0
struct User {
       string username;
       string password;
       address userid;
        bool isAdmin;
}

mapping (uint => User) users;

function checkIfUserExists(address userid) public returns(bool) {
    for (uint o = 0; o < totalUsers; o++) {
        if (users[o].userid == userid) {
            return true;
        } else{
            return false;
        }
}

This Always returns false?? even if userid exists in the mapping..

2
  • Your logic is flawed. You should get rid of the else and return false outside (at the end of) the loop. Also, your understanding of mapping seems completely wrong. How exactly are you hoping to iterate it the way you do??? There is obviously no point in a mapping here. You should be using an array. Commented Jun 8, 2019 at 10:32
  • 3
    To be honest, a proper implementation based on a mapping wouldn't even need a for loop. The key should be your input address userid, and you can return the result in a single attempt. For this purpose, simply add a bool isValid to your structure, and set it true whenever you add a user. Then, in your function, simply return users[userid].isValid. Commented Jun 8, 2019 at 10:39

3 Answers 3

1

following some simple style guide will make your question more easier to understand and solve!, as goodvibration in comments said, that is not the best way to store a user and check if he/she exists

struct User {
    string username;
    string password;
    address userid;
    bool isAdmin;
}

mapping (uint => User) users;

function checkIfUserExists(address _userid) public returns(bool) {

    for (uint index = 0; index < totalNumberOfUsers; index++) {
        if (users[index].userid == _userid) {
            return true;
        }
    }
    return false;
}
0

Just chiming in for the benefit of others who come across this.

@Majd is right about the logic error. Even so, there are additional errors in this.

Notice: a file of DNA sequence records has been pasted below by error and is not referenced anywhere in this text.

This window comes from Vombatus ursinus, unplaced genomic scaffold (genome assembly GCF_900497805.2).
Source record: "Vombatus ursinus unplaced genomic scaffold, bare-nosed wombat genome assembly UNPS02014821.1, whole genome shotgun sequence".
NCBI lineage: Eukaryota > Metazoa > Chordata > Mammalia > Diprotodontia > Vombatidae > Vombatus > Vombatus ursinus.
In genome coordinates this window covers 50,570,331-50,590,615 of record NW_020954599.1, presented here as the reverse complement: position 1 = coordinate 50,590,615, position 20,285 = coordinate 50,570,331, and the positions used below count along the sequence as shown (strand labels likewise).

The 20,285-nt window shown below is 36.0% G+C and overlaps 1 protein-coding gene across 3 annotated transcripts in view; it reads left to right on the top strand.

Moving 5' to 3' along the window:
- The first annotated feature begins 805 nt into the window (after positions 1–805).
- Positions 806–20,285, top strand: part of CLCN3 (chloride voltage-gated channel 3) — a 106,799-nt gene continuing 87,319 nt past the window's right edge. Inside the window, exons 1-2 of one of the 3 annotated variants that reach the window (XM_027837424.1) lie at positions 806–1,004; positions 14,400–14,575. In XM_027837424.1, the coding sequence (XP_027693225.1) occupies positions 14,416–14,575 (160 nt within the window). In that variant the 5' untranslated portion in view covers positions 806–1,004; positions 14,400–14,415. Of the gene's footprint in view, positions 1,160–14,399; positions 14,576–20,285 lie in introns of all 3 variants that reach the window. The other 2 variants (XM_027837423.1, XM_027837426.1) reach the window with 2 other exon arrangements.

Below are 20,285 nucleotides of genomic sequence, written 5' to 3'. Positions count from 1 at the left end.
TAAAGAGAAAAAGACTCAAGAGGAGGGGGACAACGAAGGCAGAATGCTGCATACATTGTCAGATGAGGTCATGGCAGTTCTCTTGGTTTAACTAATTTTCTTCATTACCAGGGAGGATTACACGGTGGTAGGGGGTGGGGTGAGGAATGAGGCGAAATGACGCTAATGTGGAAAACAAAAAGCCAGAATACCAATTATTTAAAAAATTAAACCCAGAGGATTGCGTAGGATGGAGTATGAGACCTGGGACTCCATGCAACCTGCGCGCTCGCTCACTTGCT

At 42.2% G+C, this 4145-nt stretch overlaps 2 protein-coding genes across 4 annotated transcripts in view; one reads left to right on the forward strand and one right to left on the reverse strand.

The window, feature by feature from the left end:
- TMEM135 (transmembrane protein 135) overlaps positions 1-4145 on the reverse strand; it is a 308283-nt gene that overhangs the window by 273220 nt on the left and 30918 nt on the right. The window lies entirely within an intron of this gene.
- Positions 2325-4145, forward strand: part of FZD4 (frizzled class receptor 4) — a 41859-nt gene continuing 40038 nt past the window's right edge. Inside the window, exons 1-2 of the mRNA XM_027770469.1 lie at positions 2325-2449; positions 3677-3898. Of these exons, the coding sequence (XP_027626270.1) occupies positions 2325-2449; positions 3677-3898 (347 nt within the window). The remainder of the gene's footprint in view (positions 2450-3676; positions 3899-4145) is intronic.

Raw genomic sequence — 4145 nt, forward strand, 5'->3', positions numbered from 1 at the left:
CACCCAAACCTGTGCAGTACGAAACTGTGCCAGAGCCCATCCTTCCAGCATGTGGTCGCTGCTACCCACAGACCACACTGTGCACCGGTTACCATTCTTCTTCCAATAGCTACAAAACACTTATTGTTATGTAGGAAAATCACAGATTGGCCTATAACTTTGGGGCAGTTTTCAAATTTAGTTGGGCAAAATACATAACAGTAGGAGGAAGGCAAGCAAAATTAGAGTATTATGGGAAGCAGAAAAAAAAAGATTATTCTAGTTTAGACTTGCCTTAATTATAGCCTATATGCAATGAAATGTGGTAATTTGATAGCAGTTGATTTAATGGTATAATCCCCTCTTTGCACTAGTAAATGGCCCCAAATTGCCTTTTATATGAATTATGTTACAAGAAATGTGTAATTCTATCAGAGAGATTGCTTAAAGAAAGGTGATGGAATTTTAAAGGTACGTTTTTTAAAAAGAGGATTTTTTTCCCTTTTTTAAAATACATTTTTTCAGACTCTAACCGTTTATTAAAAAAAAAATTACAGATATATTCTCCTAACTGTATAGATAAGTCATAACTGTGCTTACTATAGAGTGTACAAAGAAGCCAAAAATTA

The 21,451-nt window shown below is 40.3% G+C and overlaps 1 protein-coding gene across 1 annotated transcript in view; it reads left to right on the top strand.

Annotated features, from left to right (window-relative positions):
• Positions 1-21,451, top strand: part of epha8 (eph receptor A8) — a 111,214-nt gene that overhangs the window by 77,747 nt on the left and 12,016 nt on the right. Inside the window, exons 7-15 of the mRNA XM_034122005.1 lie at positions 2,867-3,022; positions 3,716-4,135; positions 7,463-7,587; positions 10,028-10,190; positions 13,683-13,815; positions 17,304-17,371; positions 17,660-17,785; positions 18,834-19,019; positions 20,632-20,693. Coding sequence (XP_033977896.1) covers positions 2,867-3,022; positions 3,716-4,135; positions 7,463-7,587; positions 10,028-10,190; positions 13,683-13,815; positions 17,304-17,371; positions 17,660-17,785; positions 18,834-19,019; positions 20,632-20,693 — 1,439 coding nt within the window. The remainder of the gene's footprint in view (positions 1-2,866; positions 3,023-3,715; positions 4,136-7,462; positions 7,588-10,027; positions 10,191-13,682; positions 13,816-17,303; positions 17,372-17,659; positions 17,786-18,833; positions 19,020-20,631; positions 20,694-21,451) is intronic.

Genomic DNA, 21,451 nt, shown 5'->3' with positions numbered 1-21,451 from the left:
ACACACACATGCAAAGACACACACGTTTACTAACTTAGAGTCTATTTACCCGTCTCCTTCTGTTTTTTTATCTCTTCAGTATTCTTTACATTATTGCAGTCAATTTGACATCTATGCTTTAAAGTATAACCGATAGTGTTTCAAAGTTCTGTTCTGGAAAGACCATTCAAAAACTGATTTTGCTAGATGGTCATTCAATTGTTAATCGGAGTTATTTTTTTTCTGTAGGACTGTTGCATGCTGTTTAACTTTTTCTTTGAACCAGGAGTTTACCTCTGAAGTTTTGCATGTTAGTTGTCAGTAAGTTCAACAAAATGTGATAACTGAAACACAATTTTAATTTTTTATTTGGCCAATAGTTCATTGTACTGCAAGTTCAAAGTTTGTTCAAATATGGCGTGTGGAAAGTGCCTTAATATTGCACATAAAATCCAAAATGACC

The for loop is an anti-pattern. Its mere existence is not a problem, but the fact that there could be no upper limit to the number of users, therefore the number of iterations, therefore the gas cost of this is a well-known anti-pattern. More here: https://blog.b9lab.com/getting-loopy-with-solidity-1d51794622ad

It doesn't make sense to store a username, password and userid on the chain. This information would be visible to everyone, and it adds cost. It's not necessary to do so because Ethereum transaction signing ensures that all everyone who uses the contract is reliably authenticated.

Instead, map their addresses to user profiles.

If there is a requirement to collect additional information or grant permission to join the system, then a bit for isUser, is appropriate. In most cases that would be unwanted de-anonymization and unnecessarily intrusive. It may be perfectly fine to assume that all users exist. That would reduce the struct to a single property - some users are admins.

pragma solidity 0.5.1;

contract UserExample {

    struct UserStruct {
        // string username;   // use the address
        // string password;   // don't store this on chain
        // address userid;
        bool isUser;          // only needed if there is user initialization
        bool isAdmin;
    }

    mapping(address => UserStruct) public userStructs;

    function isUser(address user) public view returns(bool) {
        return userStructs[user].isUser;
    }
}

See also: Are there well-solved and simple storage patterns for Solidity?

Hope it helps.

-1

The following code works as you need:

pragma solidity 0.5.0;

contract UserManager {
   struct User {
      string username;
      string password;
      address userid;
      bool isAdmin;
   }

   mapping (uint => User) users;
   uint totalUsers=0;

   function checkIfUserExists(address userid) public view returns(bool) {
       for (uint o = 0; o < totalUsers; o++) {
           if (users[o].userid == userid) {
               return true;
           } else{
               return false;
           }
       }
   }

   function addUser(address userid) public {
       User memory user = User("m", "n", userid, true);

       users[totalUsers] = user;
       totalUsers++;
   }

}

I think your implementation was like below which returned false always.

pragma solidity 0.5.0;

contract UserManager {
   struct User {
      string username;
      string password;
      address userid;
      bool isAdmin;
   }

   mapping (uint => User) users;
   uint totalUsers=0;

   function checkIfUserExists(address userid) public view returns(bool) {
       for (uint o = 0; o < totalUsers; o++) {
           if (users[o].userid == userid) {
               return true;
           } else{
               return false;
           }
       }
   }

   function addUser(address userid) public {
       User memory user = User("m", "n", userid, true);
       totalUsers++;
       users[totalUsers] = user;

   }

}

As a result, in the array in index 0, there was no entry which returned false always.

Hope this will help you.

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